Gene therapy is a way of restoring the function in cells where genes are missing or not working properly. Genes contain all of the information for building and maintaining cells and are encoded by deoxyribonucleic acid (DNA). The nucleus of every cell contains twenty-three pairs of chromosomes, in which thousands of genes are located. Certain diseases are caused by small changes in the DNA of our genes, known as genetic variations. Variations occur when information encoded by our genes gets copied incorrectly and this can lead to the production of faulty proteins which cause diseases. Gene therapy is used to fix the problem at the source. This means that diseased tissues and organs can then work properly.
Gene therapy is a highly experimental technique that has shown promise in some clinical trials in humans for diseases such as immunodeficiencies (where the immune system does not function properly), muscular dystrophy (progressive loss of skeletal muscle) and anaemia (decreases in the number or function of red blood cells). Since 1990 over 1700 clinical trials have taken place worldwide.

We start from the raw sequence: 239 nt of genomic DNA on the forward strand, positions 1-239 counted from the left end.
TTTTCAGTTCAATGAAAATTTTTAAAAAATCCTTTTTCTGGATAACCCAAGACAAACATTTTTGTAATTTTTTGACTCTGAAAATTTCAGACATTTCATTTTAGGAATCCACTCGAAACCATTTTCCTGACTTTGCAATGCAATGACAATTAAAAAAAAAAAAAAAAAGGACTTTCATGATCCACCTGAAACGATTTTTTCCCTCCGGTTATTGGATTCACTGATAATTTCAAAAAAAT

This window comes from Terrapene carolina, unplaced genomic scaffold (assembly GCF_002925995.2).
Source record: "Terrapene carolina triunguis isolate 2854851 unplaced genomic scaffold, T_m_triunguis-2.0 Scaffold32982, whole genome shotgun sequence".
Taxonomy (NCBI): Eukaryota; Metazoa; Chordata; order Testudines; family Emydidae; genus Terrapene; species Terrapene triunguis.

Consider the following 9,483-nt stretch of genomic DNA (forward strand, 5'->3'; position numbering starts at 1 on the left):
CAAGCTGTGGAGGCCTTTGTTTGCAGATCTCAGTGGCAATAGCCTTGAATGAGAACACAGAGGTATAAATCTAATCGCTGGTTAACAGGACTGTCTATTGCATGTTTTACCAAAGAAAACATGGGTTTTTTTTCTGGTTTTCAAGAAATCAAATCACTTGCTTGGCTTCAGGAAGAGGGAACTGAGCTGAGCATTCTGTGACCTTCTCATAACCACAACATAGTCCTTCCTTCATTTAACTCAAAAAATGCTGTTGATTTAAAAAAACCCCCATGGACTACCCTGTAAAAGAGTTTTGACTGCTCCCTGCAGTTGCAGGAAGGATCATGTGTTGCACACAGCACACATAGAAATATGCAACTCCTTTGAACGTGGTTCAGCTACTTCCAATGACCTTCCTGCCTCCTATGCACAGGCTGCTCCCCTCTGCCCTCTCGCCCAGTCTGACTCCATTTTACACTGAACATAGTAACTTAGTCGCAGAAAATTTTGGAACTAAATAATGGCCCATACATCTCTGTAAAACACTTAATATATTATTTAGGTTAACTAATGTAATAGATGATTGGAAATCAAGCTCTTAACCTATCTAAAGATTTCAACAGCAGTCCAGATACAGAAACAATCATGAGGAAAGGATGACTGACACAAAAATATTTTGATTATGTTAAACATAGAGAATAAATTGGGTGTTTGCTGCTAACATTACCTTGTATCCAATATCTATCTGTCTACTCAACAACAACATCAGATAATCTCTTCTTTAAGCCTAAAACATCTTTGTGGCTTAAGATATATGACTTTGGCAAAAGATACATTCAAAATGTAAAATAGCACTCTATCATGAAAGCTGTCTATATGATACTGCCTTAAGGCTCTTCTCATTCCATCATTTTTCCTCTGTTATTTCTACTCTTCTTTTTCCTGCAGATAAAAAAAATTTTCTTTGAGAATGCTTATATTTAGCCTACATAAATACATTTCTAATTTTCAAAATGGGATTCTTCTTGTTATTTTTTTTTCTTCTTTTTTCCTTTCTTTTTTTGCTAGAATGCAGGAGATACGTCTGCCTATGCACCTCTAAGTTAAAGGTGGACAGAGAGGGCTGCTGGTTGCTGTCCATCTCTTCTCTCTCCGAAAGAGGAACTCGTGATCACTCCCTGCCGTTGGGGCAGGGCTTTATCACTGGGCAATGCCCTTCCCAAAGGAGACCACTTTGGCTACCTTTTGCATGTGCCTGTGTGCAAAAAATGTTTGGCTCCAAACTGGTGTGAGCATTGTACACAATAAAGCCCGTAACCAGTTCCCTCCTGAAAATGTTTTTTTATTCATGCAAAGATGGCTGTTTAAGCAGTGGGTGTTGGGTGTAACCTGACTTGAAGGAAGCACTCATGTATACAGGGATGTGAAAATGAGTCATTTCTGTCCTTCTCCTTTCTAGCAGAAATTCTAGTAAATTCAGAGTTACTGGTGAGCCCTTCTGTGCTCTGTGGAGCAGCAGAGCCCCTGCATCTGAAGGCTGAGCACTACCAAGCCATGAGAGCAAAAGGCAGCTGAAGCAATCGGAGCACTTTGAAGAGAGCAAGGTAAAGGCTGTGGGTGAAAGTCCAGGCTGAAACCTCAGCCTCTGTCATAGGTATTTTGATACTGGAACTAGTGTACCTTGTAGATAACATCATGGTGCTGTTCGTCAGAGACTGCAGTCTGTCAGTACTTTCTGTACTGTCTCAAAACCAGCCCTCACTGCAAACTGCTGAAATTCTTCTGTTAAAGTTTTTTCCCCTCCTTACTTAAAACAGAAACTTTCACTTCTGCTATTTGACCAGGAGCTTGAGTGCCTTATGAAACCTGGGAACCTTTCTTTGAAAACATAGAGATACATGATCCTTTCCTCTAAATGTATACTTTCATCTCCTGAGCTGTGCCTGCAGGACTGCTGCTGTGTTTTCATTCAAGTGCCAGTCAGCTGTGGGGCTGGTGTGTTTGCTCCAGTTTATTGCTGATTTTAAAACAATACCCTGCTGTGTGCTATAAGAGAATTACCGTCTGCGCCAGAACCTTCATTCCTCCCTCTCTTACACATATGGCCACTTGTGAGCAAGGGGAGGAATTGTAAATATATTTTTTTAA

The gene therapy approach is useful for diseases in which a single gene is affected, either by a single variant or multiple variations in the same gene. In diseases which involve multiple genes, this approach is much more complicated and is unlikely to work.
- European Society of Gene and Cell Therapy. (2011, October 29). Introduction to Gene Therapy. Retrieved June 17, 2015, from http://www.esgct.eu/useful-information/introduction-to-gene-therapy.aspx
- U.S. National Library of Medicine. (2015). Genetics Home Reference. Retrieved June 17, 2015, from http://ghr.nlm.nih.gov/